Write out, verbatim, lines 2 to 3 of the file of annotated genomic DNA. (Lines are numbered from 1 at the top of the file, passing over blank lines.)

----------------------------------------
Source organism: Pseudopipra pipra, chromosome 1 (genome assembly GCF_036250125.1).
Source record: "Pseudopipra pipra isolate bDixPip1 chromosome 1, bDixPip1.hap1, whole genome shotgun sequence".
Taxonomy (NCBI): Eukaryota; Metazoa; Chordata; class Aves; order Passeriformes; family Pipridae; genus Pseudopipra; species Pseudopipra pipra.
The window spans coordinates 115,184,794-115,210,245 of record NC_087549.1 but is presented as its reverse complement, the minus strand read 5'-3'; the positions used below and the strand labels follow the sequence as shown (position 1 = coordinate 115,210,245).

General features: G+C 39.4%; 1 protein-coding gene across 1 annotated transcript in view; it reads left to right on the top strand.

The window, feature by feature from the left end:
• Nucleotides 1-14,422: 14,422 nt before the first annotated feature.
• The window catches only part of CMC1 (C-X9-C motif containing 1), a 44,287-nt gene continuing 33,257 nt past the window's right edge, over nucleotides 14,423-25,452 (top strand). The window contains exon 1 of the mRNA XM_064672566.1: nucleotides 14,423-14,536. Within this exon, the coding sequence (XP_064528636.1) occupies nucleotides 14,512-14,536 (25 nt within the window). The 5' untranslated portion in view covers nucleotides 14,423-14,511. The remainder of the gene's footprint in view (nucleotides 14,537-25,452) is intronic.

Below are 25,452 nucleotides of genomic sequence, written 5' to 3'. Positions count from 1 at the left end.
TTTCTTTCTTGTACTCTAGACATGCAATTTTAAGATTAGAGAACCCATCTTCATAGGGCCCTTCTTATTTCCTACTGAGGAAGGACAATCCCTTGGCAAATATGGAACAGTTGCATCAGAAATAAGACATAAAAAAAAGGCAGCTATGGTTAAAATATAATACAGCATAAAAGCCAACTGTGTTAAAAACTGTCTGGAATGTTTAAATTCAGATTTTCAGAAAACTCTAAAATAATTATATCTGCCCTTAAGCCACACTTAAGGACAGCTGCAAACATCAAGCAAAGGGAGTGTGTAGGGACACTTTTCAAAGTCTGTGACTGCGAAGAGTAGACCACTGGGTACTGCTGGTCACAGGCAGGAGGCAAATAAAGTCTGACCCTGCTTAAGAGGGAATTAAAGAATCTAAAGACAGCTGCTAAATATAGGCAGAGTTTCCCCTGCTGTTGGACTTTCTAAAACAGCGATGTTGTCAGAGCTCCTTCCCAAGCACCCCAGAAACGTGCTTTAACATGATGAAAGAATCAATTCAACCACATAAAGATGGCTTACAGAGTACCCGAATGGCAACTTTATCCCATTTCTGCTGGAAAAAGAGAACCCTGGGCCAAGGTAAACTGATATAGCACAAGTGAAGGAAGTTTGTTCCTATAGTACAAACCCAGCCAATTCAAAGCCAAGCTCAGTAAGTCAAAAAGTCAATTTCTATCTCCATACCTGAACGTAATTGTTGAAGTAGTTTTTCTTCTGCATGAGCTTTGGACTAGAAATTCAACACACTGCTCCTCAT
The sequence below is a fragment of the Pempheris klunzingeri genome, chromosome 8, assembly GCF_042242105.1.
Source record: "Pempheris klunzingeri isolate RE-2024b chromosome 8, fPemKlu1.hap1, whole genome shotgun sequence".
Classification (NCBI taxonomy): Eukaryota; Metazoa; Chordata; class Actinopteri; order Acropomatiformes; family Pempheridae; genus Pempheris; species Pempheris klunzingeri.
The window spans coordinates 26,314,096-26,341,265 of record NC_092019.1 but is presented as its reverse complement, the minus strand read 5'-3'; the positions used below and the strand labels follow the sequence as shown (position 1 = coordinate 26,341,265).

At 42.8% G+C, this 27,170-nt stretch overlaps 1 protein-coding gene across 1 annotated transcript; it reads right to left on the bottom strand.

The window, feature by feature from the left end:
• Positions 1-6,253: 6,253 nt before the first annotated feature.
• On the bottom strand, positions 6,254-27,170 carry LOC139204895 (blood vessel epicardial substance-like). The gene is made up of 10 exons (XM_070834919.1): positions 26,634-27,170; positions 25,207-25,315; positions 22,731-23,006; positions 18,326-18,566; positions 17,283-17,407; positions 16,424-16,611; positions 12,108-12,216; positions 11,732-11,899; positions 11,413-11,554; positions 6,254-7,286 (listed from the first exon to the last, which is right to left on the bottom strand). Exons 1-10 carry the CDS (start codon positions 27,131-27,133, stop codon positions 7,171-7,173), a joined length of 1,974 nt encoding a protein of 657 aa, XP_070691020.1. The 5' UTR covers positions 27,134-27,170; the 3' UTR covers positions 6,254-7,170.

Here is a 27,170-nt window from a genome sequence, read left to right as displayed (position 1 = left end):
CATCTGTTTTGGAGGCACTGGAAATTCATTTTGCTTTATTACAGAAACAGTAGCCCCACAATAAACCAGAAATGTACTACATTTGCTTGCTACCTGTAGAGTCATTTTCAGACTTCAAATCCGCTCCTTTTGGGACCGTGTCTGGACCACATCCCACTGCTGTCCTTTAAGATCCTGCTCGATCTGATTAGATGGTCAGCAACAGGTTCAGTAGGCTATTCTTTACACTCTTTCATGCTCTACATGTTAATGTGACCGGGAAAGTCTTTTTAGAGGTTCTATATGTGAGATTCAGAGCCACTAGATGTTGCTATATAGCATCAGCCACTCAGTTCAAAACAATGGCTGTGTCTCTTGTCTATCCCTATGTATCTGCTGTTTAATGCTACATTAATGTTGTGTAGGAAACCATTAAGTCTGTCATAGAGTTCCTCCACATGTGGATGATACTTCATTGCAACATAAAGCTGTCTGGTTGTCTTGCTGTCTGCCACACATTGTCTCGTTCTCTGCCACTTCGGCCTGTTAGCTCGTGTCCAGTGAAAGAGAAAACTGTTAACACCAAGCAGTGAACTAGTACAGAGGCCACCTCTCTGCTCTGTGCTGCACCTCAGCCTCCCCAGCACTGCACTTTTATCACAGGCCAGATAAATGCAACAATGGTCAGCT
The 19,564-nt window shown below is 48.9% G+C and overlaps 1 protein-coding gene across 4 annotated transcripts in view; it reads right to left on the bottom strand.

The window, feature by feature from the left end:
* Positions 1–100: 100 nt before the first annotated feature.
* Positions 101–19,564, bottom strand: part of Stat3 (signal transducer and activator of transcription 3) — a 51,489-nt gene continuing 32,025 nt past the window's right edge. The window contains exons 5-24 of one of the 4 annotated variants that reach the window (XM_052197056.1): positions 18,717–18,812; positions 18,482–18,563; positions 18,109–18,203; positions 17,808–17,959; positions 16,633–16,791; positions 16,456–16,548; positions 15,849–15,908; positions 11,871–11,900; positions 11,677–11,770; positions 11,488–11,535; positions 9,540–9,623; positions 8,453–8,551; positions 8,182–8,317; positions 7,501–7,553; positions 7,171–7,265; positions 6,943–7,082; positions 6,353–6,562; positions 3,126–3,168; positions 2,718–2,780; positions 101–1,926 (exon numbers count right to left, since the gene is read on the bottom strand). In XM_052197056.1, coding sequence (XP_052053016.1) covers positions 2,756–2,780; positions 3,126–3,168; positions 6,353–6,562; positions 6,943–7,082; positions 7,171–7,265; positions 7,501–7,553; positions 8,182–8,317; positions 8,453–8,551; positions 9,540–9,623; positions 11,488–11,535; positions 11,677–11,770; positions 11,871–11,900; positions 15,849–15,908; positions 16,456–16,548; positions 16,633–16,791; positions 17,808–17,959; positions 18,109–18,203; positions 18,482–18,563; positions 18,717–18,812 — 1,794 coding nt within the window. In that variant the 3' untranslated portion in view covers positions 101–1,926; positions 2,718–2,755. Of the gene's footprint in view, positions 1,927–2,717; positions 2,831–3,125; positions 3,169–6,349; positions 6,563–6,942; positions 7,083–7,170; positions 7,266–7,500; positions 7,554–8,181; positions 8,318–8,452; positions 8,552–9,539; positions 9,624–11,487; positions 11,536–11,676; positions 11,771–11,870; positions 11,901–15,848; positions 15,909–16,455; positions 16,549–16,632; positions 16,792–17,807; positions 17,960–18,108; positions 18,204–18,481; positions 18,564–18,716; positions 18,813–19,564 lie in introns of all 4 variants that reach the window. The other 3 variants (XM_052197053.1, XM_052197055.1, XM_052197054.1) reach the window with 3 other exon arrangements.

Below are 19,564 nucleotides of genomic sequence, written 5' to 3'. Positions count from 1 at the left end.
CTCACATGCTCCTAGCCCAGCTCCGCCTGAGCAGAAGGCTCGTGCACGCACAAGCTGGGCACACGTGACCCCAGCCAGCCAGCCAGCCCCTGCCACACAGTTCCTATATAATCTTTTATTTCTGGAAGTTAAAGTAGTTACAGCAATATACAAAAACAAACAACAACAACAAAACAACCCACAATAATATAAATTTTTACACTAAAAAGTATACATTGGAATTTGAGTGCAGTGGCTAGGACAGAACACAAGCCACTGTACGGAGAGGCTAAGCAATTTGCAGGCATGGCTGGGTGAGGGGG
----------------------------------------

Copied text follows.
Source record: "Pseudopipra pipra isolate bDixPip1 chromosome 1, bDixPip1.hap1, whole genome shotgun sequence".
Taxonomy (NCBI): Eukaryota; Metazoa; Chordata; class Aves; order Passeriformes; family Pipridae; genus Pseudopipra; species Pseudopipra pipra.